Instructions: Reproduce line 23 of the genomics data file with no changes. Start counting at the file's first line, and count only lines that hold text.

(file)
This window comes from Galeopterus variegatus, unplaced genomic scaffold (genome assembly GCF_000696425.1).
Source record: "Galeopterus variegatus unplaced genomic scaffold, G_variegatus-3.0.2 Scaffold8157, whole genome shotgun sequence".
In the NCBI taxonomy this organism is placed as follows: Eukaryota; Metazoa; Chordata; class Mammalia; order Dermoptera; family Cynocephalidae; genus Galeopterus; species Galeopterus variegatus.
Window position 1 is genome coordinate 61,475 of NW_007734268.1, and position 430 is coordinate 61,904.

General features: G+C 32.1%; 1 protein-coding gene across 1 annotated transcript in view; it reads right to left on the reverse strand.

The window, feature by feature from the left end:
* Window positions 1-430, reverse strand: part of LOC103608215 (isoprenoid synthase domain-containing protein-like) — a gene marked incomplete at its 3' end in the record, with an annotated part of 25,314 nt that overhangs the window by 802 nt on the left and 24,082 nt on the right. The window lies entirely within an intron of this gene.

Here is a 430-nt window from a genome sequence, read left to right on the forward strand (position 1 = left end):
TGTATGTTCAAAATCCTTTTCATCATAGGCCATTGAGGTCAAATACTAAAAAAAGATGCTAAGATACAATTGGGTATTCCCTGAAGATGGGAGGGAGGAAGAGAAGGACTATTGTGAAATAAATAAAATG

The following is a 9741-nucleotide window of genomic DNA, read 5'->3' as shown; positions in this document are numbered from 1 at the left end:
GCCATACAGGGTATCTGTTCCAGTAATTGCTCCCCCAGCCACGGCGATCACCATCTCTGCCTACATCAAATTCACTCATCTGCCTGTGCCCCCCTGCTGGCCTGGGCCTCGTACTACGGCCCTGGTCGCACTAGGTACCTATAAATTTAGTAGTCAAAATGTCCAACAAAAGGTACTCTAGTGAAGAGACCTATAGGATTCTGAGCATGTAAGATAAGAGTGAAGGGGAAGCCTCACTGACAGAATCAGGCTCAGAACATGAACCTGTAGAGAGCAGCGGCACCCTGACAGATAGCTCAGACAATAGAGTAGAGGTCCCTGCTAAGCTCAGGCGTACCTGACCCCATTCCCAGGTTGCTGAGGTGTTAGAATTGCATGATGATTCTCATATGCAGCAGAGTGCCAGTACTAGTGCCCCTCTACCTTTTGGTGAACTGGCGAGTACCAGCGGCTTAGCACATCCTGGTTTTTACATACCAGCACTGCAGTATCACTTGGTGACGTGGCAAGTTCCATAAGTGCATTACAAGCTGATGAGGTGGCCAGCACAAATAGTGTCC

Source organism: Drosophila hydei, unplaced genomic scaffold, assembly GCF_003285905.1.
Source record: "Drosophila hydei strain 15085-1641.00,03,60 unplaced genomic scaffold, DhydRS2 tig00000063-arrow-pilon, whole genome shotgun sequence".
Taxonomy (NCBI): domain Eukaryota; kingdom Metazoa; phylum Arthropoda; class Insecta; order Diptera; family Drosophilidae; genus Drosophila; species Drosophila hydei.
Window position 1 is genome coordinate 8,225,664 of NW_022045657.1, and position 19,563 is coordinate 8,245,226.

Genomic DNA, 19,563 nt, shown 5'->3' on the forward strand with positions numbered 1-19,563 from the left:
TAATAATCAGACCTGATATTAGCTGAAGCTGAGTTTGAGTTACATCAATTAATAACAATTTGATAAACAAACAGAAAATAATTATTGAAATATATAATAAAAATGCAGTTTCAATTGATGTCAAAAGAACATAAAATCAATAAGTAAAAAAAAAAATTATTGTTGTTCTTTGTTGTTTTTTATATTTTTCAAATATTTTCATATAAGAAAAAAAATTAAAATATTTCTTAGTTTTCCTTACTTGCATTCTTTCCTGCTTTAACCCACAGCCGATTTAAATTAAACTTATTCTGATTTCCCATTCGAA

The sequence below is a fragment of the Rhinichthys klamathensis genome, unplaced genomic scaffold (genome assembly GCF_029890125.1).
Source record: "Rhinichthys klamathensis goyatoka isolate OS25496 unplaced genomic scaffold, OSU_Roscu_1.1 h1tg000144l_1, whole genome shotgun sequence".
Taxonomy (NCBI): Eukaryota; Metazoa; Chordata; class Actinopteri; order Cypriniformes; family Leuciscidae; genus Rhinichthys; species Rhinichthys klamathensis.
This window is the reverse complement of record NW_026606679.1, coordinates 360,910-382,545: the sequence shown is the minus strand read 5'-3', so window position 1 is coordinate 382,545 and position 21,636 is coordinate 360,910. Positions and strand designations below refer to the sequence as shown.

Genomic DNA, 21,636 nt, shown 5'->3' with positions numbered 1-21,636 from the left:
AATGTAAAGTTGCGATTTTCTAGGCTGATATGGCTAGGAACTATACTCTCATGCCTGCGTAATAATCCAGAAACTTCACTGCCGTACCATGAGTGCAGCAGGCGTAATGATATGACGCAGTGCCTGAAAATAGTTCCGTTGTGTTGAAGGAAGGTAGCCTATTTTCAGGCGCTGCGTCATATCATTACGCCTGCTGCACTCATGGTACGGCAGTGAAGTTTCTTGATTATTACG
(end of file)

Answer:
AATGTAAAGTTGCGATTTTCTAGGCTGATATGGCTAGGAACTATACTCTCATGCCTGCGTAATAATCCAGAAACTTCACTGCCGTACCATGAGTGCAGCAGGCGTAATGATATGACGCAGTGCCTGAAAATAGTTCCGTTGTGTTGAAGGAAGGTAGCCTATTTTCAGGCGCTGCGTCATATCATTACGCCTGCTGCACTCATGGTACGGCAGTGAAGTTTCTTGATTATTACG